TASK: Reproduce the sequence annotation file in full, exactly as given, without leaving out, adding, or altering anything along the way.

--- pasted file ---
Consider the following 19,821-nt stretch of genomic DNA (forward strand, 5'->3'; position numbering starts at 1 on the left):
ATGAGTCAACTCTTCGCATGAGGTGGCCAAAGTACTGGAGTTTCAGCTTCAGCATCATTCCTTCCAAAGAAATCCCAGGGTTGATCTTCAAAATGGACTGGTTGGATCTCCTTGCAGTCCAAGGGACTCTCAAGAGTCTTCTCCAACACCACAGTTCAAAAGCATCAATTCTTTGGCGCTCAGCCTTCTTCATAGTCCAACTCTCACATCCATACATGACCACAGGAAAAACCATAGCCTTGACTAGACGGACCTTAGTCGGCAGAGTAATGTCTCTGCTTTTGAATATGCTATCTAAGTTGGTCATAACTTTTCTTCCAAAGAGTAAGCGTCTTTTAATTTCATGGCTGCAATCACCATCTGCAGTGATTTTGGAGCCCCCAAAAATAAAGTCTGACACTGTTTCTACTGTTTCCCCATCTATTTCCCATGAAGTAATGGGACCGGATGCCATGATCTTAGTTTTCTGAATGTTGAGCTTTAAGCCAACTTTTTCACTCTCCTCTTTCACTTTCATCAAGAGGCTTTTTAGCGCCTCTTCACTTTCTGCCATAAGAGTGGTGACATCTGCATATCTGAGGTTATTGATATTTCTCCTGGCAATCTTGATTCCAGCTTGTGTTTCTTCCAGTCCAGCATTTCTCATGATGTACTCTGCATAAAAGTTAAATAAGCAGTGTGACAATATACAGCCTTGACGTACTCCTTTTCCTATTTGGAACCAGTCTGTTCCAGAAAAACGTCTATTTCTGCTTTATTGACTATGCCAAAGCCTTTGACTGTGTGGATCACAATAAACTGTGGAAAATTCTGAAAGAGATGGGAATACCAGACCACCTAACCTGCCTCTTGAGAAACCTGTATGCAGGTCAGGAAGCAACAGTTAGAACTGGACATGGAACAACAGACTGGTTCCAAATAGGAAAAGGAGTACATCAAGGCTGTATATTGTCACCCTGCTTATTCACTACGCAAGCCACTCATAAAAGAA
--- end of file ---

Consider the following 19,821-nt stretch of genomic DNA (forward strand, 5'->3'; position numbering starts at 1 on the left):
ATGAGTCAACTCTTCGCATGAGGTGGCCAAAGTACTGGAGTTTCAGCTTCAGCATCATTCCTTCCAAAGAAATCCCAGGGTTGATCTTCAAAATGGACTGGTTGGATCTCCTTGCAGTCCAAGGGACTCTCAAGAGTCTTCTCCAACACCACAGTTCAAAAGCATCAATTCTTTGGCGCTCAGCCTTCTTCATAGTCCAACTCTCACATCCATACATGACCACAGGAAAAACCATAGCCTTGACTAGACGGACCTTAGTCGGCAGAGTAATGTCTCTGCTTTTGAATATGCTATCTAAGTTGGTCATAACTTTTCTTCCAAAGAGTAAGCGTCTTTTAATTTCATGGCTGCAATCACCATCTGCAGTGATTTTGGAGCCCCCAAAAATAAAGTCTGACACTGTTTCTACTGTTTCCCCATCTATTTCCCATGAAGTAATGGGACCGGATGCCATGATCTTAGTTTTCTGAATGTTGAGCTTTAAGCCAACTTTTTCACTCTCCTCTTTCACTTTCATCAAGAGGCTTTTTAGCGCCTCTTCACTTTCTGCCATAAGAGTGGTGACATCTGCATATCTGAGGTTATTGATATTTCTCCTGGCAATCTTGATTCCAGCTTGTGTTTCTTCCAGTCCAGCATTTCTCATGATGTACTCTGCATAAAAGTTAAATAAGCAGTGTGACAATATACAGCCTTGACGTACTCCTTTTCCTATTTGGAACCAGTCTGTTCCAGAAAAACGTCTATTTCTGCTTTATTGACTATGCCAAAGCCTTTGACTGTGTGGATCACAATAAACTGTGGAAAATTCTGAAAGAGATGGGAATACCAGACCACCTAACCTGCCTCTTGAGAAACCTGTATGCAGGTCAGGAAGCAACAGTTAGAACTGGACATGGAACAACAGACTGGTTCCAAATAGGAAAAGGAGTACATCAAGGCTGTATATTGTCACCCTGCTTATTCACTACGCAAGCCACTCATAAAAGAA